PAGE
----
A prosecutor in Florida fired back at Governor Rick Scott's actions to take 21 criminal cases from her after she explained her office would no longer seek the death penalty in court. On Tuesday, District Attorney Aramis Ayala filed federal court lawsuits, challenging Scott's ability to remove her from death row cases in the district. The complaint says Scott overstepped his boundaries. It asks the judges to also declare her the actual prosecutor in the cases taken away from her. If the justices won't do this immediately, the lawsuit demands that they stop moving cases from Ayala's office until the state court decides whether Scott's actions were justifiable or if they violated the state constitution.

What the suit entails

Ayala's litigation claims Rick Scott dishonored the U. S. Constitution by ignoring the Orlando voters' choice to appoint her as their District Attorney. The court document further states that the governor also violated Ayala's right to due process under the 14th amendment. It states, "Prior to Ayala's career as Florida's District Attorney, she was willing to consider capital punishment in her prosecutions. Even though Florida law acknowledges prosecutors' rights to grant the death penalty, the state's Consitution and criminal statutes do not require them to do so."

Roy Austin, Ayala's attorney, has been asking the high courts to halt any actions against the complaint until the litigation settles.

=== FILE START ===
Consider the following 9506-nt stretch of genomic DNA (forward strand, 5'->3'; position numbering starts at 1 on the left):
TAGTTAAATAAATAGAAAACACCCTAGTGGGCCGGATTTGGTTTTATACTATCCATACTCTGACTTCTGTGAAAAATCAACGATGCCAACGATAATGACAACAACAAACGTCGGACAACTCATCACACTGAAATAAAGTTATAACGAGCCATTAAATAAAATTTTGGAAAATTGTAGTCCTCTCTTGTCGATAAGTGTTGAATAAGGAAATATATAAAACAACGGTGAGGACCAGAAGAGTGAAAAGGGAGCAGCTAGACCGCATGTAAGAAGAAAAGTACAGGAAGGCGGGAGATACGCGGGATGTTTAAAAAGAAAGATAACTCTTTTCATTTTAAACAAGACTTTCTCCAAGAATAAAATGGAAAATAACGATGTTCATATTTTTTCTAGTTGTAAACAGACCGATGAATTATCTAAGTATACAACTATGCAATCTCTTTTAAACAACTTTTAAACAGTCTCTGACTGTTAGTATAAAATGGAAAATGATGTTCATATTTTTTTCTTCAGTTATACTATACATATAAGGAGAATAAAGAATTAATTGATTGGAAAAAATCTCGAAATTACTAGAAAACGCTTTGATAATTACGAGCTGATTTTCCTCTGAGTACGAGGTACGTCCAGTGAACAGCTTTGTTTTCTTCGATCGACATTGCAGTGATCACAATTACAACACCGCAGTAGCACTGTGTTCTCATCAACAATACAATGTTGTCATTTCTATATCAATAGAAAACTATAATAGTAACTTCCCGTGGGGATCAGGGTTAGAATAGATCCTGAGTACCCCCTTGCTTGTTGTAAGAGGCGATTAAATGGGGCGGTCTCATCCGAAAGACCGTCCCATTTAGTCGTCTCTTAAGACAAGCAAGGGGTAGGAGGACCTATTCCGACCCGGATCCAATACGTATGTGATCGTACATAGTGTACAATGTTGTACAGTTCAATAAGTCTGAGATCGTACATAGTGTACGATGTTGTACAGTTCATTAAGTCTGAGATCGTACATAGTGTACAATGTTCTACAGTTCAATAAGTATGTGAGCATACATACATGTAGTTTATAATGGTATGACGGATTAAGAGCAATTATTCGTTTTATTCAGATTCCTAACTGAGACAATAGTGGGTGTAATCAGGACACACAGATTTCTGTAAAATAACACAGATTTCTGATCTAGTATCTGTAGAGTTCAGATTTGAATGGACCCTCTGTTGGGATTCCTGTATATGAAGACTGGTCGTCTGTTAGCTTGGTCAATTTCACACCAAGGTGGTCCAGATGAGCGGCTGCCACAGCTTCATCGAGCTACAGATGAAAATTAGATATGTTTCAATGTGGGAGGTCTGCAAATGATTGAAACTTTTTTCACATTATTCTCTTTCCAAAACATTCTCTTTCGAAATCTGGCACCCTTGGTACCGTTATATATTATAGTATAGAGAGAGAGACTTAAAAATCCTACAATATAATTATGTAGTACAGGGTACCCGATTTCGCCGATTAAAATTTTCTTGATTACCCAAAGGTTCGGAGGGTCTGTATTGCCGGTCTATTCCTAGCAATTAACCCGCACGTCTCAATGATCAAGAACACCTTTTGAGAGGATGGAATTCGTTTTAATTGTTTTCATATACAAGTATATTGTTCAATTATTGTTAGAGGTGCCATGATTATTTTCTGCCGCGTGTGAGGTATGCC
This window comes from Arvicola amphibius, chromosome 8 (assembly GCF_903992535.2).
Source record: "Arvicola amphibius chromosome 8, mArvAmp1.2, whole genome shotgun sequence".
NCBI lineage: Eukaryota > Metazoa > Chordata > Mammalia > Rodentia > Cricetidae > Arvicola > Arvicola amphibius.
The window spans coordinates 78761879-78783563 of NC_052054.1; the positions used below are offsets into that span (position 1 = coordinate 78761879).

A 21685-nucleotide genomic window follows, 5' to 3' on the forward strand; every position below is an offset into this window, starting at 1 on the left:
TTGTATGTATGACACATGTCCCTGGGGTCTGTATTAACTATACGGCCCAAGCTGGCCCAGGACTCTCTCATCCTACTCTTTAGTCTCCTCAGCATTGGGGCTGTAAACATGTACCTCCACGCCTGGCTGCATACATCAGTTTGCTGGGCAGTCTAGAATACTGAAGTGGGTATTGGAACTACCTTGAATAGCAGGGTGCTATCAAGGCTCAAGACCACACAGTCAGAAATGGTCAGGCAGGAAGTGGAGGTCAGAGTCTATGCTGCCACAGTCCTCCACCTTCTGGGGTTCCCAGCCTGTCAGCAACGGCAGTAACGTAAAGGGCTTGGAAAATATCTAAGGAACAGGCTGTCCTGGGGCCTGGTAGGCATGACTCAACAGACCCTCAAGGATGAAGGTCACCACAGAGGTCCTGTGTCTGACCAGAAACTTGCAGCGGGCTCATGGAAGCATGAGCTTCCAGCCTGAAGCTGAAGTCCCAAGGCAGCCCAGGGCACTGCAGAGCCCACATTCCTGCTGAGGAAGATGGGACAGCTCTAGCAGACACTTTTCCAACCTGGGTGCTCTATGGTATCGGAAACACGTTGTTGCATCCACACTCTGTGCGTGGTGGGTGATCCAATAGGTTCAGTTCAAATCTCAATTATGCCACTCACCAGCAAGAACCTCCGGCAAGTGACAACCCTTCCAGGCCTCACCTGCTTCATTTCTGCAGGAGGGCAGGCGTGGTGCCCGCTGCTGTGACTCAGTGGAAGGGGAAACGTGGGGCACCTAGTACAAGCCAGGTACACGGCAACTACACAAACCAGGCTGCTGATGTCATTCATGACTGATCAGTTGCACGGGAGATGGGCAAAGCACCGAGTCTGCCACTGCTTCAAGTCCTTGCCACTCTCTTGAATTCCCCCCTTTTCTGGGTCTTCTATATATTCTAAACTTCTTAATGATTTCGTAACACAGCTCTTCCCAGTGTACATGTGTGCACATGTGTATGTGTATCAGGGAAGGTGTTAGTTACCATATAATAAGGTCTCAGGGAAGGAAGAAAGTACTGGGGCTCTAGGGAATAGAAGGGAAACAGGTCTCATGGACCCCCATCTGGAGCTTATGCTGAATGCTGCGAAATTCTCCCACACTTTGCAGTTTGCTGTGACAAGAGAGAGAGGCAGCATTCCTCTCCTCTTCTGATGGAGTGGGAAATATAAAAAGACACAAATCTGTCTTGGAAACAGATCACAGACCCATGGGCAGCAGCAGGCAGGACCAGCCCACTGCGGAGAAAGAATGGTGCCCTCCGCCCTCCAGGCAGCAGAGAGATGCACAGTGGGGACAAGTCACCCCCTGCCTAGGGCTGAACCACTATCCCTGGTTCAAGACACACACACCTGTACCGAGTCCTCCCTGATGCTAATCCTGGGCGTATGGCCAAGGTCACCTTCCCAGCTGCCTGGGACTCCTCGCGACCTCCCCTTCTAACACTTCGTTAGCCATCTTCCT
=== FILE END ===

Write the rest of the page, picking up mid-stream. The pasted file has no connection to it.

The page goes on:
Austin is a high-profile addition to the prosecutors' battle against Rick Scott. He believes the governor's actions are unprecedented. Along with her lawyer, Aramis has support from other legal authorities and civil rights activists from all across the U.S.

She mentioned she would consider changing her decision only if the system surrounding death row changes.

Ayala doesn't want capital punishment to drag out for years or hold off closure for victims' families.

Scott's response to Ayala

On Tuesday when asked about Ayala, Rick Scott reported, "I just believe every resident deserves a district attorney that is going to prosecute cases entirely." When questioned about the lawsuits specifically, Scott mentioned he hadn't reviewed either one of them. He then continued to repeat that he opposed her decision not to consider the death penalty in Court Cases. He said, "I am going to take into consideration the victims and their families."